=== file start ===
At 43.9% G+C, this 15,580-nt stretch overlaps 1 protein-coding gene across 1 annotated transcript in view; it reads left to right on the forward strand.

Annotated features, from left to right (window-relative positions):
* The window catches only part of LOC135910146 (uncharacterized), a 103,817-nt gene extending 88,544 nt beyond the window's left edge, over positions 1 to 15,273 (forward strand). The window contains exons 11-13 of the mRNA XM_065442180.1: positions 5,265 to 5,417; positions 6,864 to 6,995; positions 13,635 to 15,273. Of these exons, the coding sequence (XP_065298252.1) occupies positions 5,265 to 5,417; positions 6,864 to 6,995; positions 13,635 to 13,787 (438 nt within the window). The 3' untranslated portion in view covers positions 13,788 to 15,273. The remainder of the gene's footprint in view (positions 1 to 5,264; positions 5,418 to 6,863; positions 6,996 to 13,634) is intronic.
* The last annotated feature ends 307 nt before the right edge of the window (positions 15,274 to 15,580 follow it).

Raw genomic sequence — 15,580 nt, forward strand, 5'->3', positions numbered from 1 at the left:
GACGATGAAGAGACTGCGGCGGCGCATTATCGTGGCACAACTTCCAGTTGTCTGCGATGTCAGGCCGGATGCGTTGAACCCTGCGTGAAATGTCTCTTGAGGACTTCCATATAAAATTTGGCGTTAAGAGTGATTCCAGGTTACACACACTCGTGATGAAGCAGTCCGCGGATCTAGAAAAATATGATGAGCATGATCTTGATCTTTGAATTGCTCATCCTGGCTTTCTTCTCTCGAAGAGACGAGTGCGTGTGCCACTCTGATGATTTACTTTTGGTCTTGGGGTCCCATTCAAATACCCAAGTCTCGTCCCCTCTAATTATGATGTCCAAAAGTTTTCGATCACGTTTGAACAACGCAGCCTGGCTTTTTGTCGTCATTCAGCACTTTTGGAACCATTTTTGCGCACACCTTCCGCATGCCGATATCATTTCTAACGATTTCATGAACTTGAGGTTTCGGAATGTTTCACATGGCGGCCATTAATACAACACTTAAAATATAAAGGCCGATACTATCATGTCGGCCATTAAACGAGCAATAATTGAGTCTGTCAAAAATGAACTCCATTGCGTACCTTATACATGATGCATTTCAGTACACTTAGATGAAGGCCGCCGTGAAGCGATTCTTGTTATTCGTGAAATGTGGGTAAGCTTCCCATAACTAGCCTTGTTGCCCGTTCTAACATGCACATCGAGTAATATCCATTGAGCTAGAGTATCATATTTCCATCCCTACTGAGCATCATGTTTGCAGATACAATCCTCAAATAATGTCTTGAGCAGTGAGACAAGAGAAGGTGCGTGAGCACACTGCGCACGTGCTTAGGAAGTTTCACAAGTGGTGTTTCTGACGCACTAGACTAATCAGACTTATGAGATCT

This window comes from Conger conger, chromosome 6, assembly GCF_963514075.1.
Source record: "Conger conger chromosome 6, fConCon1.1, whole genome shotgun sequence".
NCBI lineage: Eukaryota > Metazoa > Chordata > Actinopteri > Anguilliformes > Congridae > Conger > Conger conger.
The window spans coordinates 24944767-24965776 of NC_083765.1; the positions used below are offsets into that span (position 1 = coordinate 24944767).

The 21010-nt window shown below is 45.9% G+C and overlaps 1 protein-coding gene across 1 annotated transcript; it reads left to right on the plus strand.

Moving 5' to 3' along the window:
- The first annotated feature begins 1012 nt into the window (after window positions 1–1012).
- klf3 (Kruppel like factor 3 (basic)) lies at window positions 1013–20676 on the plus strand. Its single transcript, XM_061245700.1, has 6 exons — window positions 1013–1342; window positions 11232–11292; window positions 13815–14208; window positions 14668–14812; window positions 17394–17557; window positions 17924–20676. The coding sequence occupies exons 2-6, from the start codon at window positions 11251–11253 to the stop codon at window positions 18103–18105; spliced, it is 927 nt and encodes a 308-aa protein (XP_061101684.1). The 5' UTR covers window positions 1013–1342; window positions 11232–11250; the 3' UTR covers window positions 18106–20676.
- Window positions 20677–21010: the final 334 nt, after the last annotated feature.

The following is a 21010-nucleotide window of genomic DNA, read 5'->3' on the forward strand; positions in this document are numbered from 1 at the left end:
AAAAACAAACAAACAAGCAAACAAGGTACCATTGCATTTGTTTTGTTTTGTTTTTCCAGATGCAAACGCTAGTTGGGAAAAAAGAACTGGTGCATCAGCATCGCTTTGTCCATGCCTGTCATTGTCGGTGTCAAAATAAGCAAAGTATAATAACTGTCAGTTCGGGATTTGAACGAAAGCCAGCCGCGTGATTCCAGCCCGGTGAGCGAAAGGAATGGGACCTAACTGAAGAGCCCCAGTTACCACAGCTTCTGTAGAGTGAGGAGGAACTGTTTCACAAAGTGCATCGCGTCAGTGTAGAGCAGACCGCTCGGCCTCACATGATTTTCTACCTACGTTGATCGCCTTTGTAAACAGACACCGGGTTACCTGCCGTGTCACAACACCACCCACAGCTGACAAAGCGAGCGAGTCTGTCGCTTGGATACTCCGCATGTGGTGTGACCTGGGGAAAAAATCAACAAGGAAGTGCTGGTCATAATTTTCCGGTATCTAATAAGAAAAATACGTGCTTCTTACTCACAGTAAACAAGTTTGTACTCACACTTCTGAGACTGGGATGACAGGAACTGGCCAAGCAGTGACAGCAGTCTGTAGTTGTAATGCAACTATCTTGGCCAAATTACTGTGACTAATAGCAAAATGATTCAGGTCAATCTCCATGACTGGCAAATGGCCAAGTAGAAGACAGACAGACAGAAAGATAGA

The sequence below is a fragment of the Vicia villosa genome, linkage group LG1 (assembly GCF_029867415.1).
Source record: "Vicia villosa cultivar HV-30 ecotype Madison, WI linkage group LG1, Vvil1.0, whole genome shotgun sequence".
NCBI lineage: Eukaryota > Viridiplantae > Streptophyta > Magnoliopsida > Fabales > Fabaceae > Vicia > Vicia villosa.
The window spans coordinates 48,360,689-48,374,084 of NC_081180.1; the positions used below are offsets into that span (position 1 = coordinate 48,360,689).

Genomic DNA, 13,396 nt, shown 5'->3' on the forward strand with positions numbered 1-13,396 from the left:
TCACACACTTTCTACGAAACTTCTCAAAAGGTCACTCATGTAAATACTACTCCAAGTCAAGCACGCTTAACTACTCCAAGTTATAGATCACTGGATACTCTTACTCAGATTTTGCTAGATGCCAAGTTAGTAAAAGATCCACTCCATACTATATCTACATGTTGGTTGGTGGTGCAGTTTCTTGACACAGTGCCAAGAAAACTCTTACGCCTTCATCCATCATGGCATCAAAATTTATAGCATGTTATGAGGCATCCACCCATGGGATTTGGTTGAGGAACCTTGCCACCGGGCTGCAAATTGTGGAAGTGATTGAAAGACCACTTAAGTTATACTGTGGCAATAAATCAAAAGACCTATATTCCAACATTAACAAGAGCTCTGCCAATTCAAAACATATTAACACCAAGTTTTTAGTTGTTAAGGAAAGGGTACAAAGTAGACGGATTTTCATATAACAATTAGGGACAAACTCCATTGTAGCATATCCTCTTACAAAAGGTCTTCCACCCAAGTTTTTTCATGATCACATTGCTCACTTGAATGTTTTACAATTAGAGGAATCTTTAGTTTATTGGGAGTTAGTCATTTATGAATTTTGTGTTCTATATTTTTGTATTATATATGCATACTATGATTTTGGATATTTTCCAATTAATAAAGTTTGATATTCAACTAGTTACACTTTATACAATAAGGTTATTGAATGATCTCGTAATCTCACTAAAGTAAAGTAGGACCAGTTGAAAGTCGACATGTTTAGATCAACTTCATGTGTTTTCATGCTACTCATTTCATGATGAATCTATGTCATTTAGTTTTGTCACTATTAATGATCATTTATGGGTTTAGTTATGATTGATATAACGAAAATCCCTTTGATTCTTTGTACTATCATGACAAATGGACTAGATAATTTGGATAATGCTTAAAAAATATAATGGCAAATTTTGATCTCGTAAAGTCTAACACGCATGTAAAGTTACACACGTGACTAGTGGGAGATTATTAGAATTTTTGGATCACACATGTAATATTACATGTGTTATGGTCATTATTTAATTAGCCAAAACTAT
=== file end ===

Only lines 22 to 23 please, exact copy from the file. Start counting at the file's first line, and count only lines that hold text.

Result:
Genomic DNA, 13,396 nt, shown 5'->3' on the forward strand with positions numbered 1-13,396 from the left:
TCACACACTTTCTACGAAACTTCTCAAAAGGTCACTCATGTAAATACTACTCCAAGTCAAGCACGCTTAACTACTCCAAGTTATAGATCACTGGATACTCTTACTCAGATTTTGCTAGATGCCAAGTTAGTAAAAGATCCACTCCATACTATATCTACATGTTGGTTGGTGGTGCAGTTTCTTGACACAGTGCCAAGAAAACTCTTACGCCTTCATCCATCATGGCATCAAAATTTATAGCATGTTATGAGGCATCCACCCATGGGATTTGGTTGAGGAACCTTGCCACCGGGCTGCAAATTGTGGAAGTGATTGAAAGACCACTTAAGTTATACTGTGGCAATAAATCAAAAGACCTATATTCCAACATTAACAAGAGCTCTGCCAATTCAAAACATATTAACACCAAGTTTTTAGTTGTTAAGGAAAGGGTACAAAGTAGACGGATTTTCATATAACAATTAGGGACAAACTCCATTGTAGCATATCCTCTTACAAAAGGTCTTCCACCCAAGTTTTTTCATGATCACATTGCTCACTTGAATGTTTTACAATTAGAGGAATCTTTAGTTTATTGGGAGTTAGTCATTTATGAATTTTGTGTTCTATATTTTTGTATTATATATGCATACTATGATTTTGGATATTTTCCAATTAATAAAGTTTGATATTCAACTAGTTACACTTTATACAATAAGGTTATTGAATGATCTCGTAATCTCACTAAAGTAAAGTAGGACCAGTTGAAAGTCGACATGTTTAGATCAACTTCATGTGTTTTCATGCTACTCATTTCATGATGAATCTATGTCATTTAGTTTTGTCACTATTAATGATCATTTATGGGTTTAGTTATGATTGATATAACGAAAATCCCTTTGATTCTTTGTACTATCATGACAAATGGACTAGATAATTTGGATAATGCTTAAAAAATATAATGGCAAATTTTGATCTCGTAAAGTCTAACACGCATGTAAAGTTACACACGTGACTAGTGGGAGATTATTAGAATTTTTGGATCACACATGTAATATTACATGTGTTATGGTCATTATTTAATTAGCCAAAACTAT